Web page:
On 10/31/19 12:52 PM, Ryan Sleevi wrote:
Some comparisons, from the Browser/Root Program Alignment proposal
circulated at

On Wed, Oct 30, 2019 at 1:52 PM Kathleen Wilson via dev-security-policy <
dev-security-policy@lists.mozilla.org> wrote:


I will greatly appreciate your thoughtful and constructive feedback on
the following proposal to add a section to the Common CCADB Policy,

Proposal: Add section 5.1 to the Common CCADB Policy, as follows.
5.1 Audit Statement Content

CCADB uses an Audit Letter Validation (ALV) tool to automatically parse
and validate audit statements. This system eliminates manual processing,
but it requires audit statements to follow some basic rules in order to
function properly. If the audit statement fails to meet any of the
following requirements, the CA will be asked to work with their auditor
to provide an audit statement that passes ALV.

Audit statements listed in the CCADB must contain at least the following
clearly-labelled information in English:

1. Name of the organization performing the audit;

Suggestion: name /and address/ of the organization performing the audit

Updated in my copy of the draft:
Name and address of the organization performing the audit;

2. Full name of the CA that was audited;
3. SHA-256 fingerprint of each root and intermediate certificate that
was in scope of the audit (see format specifications below);

Microsoft policy actually requires the disclosure of the full hierarchy

This may help, or harm, the approach used with ALV. There is benefit in
disclosing what is known-and-out-of-scope, but this may cause ALV to
believe that it was in-scope. I've seen CAs disclose explicitly what's out
of scope (e.g. Amazon), and I find this hugely valuable. You can see the
proposed wording from the BR is actually more explicit:

"""the full PKI hierarchy of all certificates that are capable of being
used to issue new certificates, identified by Distinguished Name and the
SHA-256 fingerprint of each and every certificate, and including all Roots,
Subordinate CA Certificates, and Cross Certificates, clearly identifying
which were certificates (and associated keys) were in-scope and
out-of-scope of the audit;"""

I will have to look into this. For example, does Microsoft's policy say that the full CA hierarchy must be disclosed in the audit statement? Or does their policy just mean that the full CA hierarchy must be disclosed to Microsoft, which does not necessarily mean public disclosure, and does not necessarily mean via the audit statement.

Also, I believe that ALV assumes that the SHA-256 fingerprints found in audit statements are for certs that were in scope of the audit. So the approach of also listing the SHA-256 fingerprints of certs that were not in scope might break ALV.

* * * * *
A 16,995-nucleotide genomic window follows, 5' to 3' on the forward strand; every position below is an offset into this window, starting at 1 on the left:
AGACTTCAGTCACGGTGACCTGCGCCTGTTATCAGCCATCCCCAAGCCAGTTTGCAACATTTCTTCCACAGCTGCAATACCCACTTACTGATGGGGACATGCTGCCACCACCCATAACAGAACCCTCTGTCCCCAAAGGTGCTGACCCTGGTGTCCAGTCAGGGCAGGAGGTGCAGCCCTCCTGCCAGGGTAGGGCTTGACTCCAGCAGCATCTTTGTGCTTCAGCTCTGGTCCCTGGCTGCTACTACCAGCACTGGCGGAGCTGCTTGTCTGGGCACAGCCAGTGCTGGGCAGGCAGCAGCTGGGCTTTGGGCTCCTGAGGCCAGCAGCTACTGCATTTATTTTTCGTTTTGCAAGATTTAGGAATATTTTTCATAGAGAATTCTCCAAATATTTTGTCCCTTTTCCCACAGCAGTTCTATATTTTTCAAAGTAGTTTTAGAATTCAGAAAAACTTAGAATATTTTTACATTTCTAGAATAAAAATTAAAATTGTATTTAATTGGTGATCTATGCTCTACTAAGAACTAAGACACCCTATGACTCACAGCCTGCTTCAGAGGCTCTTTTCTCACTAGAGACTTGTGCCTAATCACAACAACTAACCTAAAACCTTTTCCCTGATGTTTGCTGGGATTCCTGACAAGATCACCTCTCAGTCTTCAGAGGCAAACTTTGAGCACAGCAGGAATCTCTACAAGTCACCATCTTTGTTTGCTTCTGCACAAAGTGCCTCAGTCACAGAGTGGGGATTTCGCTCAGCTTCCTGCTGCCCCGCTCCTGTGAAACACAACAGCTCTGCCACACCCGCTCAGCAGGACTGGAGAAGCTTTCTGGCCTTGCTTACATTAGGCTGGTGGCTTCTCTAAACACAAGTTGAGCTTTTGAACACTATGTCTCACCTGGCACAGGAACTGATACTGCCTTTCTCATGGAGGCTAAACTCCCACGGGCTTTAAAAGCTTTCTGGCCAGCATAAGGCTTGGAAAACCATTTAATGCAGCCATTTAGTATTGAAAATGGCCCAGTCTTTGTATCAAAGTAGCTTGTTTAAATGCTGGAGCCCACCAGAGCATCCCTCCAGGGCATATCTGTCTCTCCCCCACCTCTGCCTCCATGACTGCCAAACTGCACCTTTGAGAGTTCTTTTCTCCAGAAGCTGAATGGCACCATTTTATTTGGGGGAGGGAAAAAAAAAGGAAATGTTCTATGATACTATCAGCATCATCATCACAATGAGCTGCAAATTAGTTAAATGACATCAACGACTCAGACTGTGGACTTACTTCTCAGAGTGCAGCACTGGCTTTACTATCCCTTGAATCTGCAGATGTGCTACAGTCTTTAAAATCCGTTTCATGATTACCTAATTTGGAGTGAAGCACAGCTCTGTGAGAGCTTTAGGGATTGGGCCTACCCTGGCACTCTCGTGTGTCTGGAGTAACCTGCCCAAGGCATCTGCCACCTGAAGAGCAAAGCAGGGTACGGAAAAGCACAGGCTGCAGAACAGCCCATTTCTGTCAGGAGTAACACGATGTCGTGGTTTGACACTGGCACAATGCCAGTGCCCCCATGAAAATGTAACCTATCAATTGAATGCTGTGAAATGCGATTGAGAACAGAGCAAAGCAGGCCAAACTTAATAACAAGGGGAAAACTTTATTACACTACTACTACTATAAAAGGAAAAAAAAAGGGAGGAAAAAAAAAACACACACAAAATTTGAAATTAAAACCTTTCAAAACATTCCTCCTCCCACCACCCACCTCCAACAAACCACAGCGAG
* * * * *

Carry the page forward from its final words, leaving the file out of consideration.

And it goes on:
So, it may turn out that we need another requirement saying that SHA-256 fingerprints for certs not in scope of the audit must not be in the audit statement.

4. List of the CA policy documents (with version numbers) referenced
during the audit;
5. Whether the audit is for a period of time or a point in time;
6. Date the audit statement was written (see date format specifications

The existing Mozilla policy is slightly clearer that this date will always
be after the start/end date for the period, which helps resolve some of the
confusion for period of time.

"9. the date the report was issued, which will necessarily be after the end
date or point in time date; and"

Updated in my copy of the draft:
Date the audit statement was written, which will necessarily be after the audit period end date or point-in-time date (see date format specifications below);

7. Start date and end date of the period that was audited, for those
that cover a period of time (this is not the period the auditor was
8. Point-in-time date, for those that are for a point in time;
9. Full names and version numbers of the audit standards that were used
during the audit; and
10. For ETSI, a statement to indicate if the audit was a full audit, and
which parts of the criteria were applied, e.g. DVCP, OVCP, NCP, NCP+,
LCP, EVCP, EVCP+, QCP-w, Part1 (General Requirements), and/or Part 2
(Requirements for trust service providers).

ETSI Audits: Audits conducted by certified ETSI auditors must have their
audit statement uploaded to their auditor’s website. CAs provide the URL
to the audit statements on the auditor’s website, and ALV will verify
those URLs against a known list of audit locations.

WebTrust Audits: Audits conducted by certified WebTrust auditors must
have a WebTrust Seal. CAs enter the URL to the WebTrust Seal into the
CCADB, and upon saving of the record, the CCADB automatically converts
the URL to point to the corresponding PDF file via integration with CPA
- For qualified WebTrust audits, CAs may attach the audit statement to a
Bugzilla Bug and provide that URL. Additionally, the CA needs to provide
an explanation about the findings and timeframe for resolution of the

Erm, is CCADB supposed to adopt Bugzilla? I just wasn't sure if this was a
carryover from Mozilla Policy that may not generalize?

Updated in my copy of the draft:
For qualified WebTrust audits, the CA may post the audit statements on their own website or attach the audit statement to a Bugzilla Bug and provide that URL.

Any expectations on authoritative English version? Is that to be left to
root policy?

Just before the list it says: "must contain at least the following clearly-labelled information in English:"

Do you think it's necessary to say authoritative?
"An authoritative English language version of the publicly-available audit information MUST be supplied by the Auditor."

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